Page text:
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Athletic Club at the forefront of training technology

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By Sean Moriarty

Killarney Valley Athletics Club is the first track and field club in Ireland to embrace new technology that will help optimise athlete’s performances.

The club has partnered with Output Sports, a Dublin based firm that has developed software that can predict how good or bad an athlete is performing which in turn allows coaches to adjust training regimes.

While the technology has existed for a long time, previous versions of it were cumbersome and often involved a visit to a sports science clinic to download and evaluate the date.

Killarney Valley Athletic Club coach Tomás Griffin said the new technology is “like having a sports science lab in your pocket”.

“For us coaches the partnership with Output Sports is a game changer, being able to measure progress and athlete response to training. The device allows for adaptability to training plans based on immediate data,” he said.

The partnership with Output Sports has been going on behind the scenes for over two years. It was a central part of Jordan Lee’s Paralympic training process. Initially Lee and his then coach Griffin used the older technology alongside the Output Sports product. The new software worked so well they ditched the older version in the run up to last year’s Tokyo Olympics.

That success prompted Griffin to offer the new system to all club members but particularly sprinters and jumpers.

“The partnership with Output is not only going to help me in my journey to Paris 2024, but also will allow the club to further push our progression and development with all the athletes within the club, giving them in-depth and professional data like no other,” Jordan said.

Meanwhile Jordan has a new coach ahead of his Paris 2024 bid. Roscommon native and Killarney resident Alan Delaney and one of Ireland’s top High Jumpers has taken over from were Griffin left off.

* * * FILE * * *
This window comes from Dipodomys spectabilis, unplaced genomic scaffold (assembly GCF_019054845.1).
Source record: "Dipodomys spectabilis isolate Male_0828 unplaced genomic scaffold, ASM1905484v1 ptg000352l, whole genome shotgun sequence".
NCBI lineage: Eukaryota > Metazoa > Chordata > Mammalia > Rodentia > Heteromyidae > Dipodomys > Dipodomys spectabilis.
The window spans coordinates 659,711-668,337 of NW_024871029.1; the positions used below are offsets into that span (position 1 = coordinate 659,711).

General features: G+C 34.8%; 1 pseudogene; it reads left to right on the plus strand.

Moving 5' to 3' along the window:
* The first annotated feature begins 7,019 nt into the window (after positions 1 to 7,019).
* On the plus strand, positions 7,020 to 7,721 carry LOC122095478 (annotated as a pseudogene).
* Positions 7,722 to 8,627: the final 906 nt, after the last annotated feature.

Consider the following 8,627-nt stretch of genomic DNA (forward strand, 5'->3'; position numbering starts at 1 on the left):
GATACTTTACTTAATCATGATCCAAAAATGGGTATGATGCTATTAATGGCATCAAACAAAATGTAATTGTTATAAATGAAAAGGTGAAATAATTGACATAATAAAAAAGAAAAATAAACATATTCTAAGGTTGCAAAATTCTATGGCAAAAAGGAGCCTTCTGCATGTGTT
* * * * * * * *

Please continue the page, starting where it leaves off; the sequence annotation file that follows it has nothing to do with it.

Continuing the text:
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Killarney man to launch second Irish history book

By Sean Moriarty Killarney native Patrick O’Sullivan Greene will launch his second book in the Great Southern Killarney on December 2. O’Sullivan Greene explains Éamon de Valera’s mission to gain […]

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By Sean Moriarty

Killarney native Patrick O’Sullivan Greene will launch his second book in the Great Southern Killarney on December 2.

O’Sullivan Greene explains Éamon de Valera’s mission to gain recognition for the newly formed Irish republic in New York in 1919 in his latest book ‘Revolution at the Waldorf: America and the Irish War of Independence’.

Without American recognition and funding the young Irish Government was sure to fail against the might of the British Empire and the book tells the story of how de Valera and Ireland-based Michael Collins – much to the defiance of the British authorities at Dublin Castle – got the new State off the ground.

O’Sullivan grew up in New Street and is now based in Beaufort after a career in finance took him all over the world including Dublin, London, New York and France.

“Killarney is the natural place for me to launch the book,” he told the Killarney Advertiser.

“There will be an interesting mix of people there.”

O’Sullivan Greene published his first book, ‘Crowdfunding the Revolution: The First Dáil Loan and the Battle for Irish Independence’, in 2020.

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Caring group craft charity blankets

By Michelle Crean One community group have shown that they care deeply for others by crafting handmade blankets for charity. Using their range of skills and some colourful wool, members […]

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By Michelle Crean

One community group have shown that they care deeply for others by crafting handmade blankets for charity.

Using their range of skills and some colourful wool, members of Kilcummin Community Care worked together to make blankets for service users on the Kerry Cork Cancer Health Link Bus.

“Each blanket is assigned as a personal gift to the clients using the Cancer Link Bus and is kept by them,” Kate Fleming, Chairperson of Kilcummin Community Care, said.

The knitting of the squares to make the blankets began at a gathering in the Rose Hotel in 2018. It was a gathering of different volunteer groups.

The Kerry Cork Cancer Health Link Bus were requesting knitted squares to make blankets for the clients who were using their facilities, she explained.

“Kilcummin Community Care were knitting at the time, so it was decided to help out this worthy cause. We received donations of wool from people in the parish and surrounding areas. Kilcummin ICA also got involved in the efforts.”

During the two years of COVID-19, members of both organisations continued to knit and are still knitting to the present day.

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